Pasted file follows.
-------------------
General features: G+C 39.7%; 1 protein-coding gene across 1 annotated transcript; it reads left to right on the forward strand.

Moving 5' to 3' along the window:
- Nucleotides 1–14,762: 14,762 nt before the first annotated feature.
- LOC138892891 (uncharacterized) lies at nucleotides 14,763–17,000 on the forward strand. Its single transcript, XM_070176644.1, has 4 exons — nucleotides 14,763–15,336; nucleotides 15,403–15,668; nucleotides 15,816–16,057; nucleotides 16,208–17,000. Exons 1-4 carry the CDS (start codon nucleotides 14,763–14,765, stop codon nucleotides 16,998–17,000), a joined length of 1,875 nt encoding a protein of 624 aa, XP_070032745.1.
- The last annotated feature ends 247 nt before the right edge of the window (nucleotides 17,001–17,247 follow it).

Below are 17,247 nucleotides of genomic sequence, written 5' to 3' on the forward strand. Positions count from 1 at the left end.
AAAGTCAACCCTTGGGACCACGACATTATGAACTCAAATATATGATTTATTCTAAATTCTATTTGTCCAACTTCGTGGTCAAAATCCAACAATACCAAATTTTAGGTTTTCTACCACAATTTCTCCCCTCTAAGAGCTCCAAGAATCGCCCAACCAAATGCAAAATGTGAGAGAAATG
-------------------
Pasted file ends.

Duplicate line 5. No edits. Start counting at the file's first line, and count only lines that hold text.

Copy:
- The last annotated feature ends 247 nt before the right edge of the window (nucleotides 17,001–17,247 follow it).